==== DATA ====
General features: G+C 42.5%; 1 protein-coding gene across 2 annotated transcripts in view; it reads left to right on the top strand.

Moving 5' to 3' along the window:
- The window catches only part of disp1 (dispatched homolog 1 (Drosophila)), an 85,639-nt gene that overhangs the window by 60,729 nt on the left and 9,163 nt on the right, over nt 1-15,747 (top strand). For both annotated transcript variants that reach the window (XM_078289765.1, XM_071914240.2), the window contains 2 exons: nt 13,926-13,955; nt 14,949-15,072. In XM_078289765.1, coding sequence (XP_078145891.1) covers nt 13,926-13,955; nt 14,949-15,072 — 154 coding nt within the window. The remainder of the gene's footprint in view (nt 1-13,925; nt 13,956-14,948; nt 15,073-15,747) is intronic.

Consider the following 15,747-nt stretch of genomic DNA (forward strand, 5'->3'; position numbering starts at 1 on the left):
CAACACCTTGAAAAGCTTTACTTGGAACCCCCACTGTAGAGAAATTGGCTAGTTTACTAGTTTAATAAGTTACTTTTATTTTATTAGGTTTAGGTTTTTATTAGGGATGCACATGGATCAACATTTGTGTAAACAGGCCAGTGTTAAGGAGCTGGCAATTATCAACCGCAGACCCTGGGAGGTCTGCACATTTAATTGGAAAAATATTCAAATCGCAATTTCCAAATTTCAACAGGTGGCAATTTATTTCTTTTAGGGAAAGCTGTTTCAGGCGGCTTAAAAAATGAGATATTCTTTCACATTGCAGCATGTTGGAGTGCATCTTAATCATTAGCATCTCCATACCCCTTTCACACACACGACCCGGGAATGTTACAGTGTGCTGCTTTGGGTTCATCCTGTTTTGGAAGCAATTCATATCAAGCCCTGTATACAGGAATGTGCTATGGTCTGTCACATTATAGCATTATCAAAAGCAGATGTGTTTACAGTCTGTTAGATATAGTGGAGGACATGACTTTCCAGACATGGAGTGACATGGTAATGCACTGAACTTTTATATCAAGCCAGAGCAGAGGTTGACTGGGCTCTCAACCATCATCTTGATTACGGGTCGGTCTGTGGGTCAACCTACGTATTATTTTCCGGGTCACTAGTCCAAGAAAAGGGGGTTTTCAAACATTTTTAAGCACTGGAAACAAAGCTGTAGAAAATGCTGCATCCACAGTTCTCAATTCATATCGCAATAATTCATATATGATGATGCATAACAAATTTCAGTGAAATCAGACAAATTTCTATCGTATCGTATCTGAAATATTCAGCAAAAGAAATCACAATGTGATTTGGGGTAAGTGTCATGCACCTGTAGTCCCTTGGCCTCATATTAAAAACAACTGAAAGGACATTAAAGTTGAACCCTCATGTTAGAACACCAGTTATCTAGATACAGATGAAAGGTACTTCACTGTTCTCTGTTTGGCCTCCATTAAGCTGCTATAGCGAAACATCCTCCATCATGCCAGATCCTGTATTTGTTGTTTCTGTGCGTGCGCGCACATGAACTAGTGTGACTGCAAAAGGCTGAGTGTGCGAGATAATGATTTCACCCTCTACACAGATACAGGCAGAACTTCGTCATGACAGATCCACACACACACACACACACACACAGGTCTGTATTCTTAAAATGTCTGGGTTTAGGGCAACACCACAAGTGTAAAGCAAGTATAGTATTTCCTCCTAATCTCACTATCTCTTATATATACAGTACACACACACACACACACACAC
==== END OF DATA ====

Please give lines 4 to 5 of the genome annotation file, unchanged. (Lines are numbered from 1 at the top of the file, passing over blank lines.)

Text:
Consider the following 15,747-nt stretch of genomic DNA (forward strand, 5'->3'; position numbering starts at 1 on the left):
CAACACCTTGAAAAGCTTTACTTGGAACCCCCACTGTAGAGAAATTGGCTAGTTTACTAGTTTAATAAGTTACTTTTATTTTATTAGGTTTAGGTTTTTATTAGGGATGCACATGGATCAACATTTGTGTAAACAGGCCAGTGTTAAGGAGCTGGCAATTATCAACCGCAGACCCTGGGAGGTCTGCACATTTAATTGGAAAAATATTCAAATCGCAATTTCCAAATTTCAACAGGTGGCAATTTATTTCTTTTAGGGAAAGCTGTTTCAGGCGGCTTAAAAAATGAGATATTCTTTCACATTGCAGCATGTTGGAGTGCATCTTAATCATTAGCATCTCCATACCCCTTTCACACACACGACCCGGGAATGTTACAGTGTGCTGCTTTGGGTTCATCCTGTTTTGGAAGCAATTCATATCAAGCCCTGTATACAGGAATGTGCTATGGTCTGTCACATTATAGCATTATCAAAAGCAGATGTGTTTACAGTCTGTTAGATATAGTGGAGGACATGACTTTCCAGACATGGAGTGACATGGTAATGCACTGAACTTTTATATCAAGCCAGAGCAGAGGTTGACTGGGCTCTCAACCATCATCTTGATTACGGGTCGGTCTGTGGGTCAACCTACGTATTATTTTCCGGGTCACTAGTCCAAGAAAAGGGGGTTTTCAAACATTTTTAAGCACTGGAAACAAAGCTGTAGAAAATGCTGCATCCACAGTTCTCAATTCATATCGCAATAATTCATATATGATGATGCATAACAAATTTCAGTGAAATCAGACAAATTTCTATCGTATCGTATCTGAAATATTCAGCAAAAGAAATCACAATGTGATTTGGGGTAAGTGTCATGCACCTGTAGTCCCTTGGCCTCATATTAAAAACAACTGAAAGGACATTAAAGTTGAACCCTCATGTTAGAACACCAGTTATCTAGATACAGATGAAAGGTACTTCACTGTTCTCTGTTTGGCCTCCATTAAGCTGCTATAGCGAAACATCCTCCATCATGCCAGATCCTGTATTTGTTGTTTCTGTGCGTGCGCGCACATGAACTAGTGTGACTGCAAAAGGCTGAGTGTGCGAGATAATGATTTCACCCTCTACACAGATACAGGCAGAACTTCGTCATGACAGATCCACACACACACACACACACACACAGGTCTGTATTCTTAAAATGTCTGGGTTTAGGGCAACACCACAAGTGTAAAGCAAGTATAGTATTTCCTCCTAATCTCACTATCTCTTATATATACAGTACACACACACACACACACACAC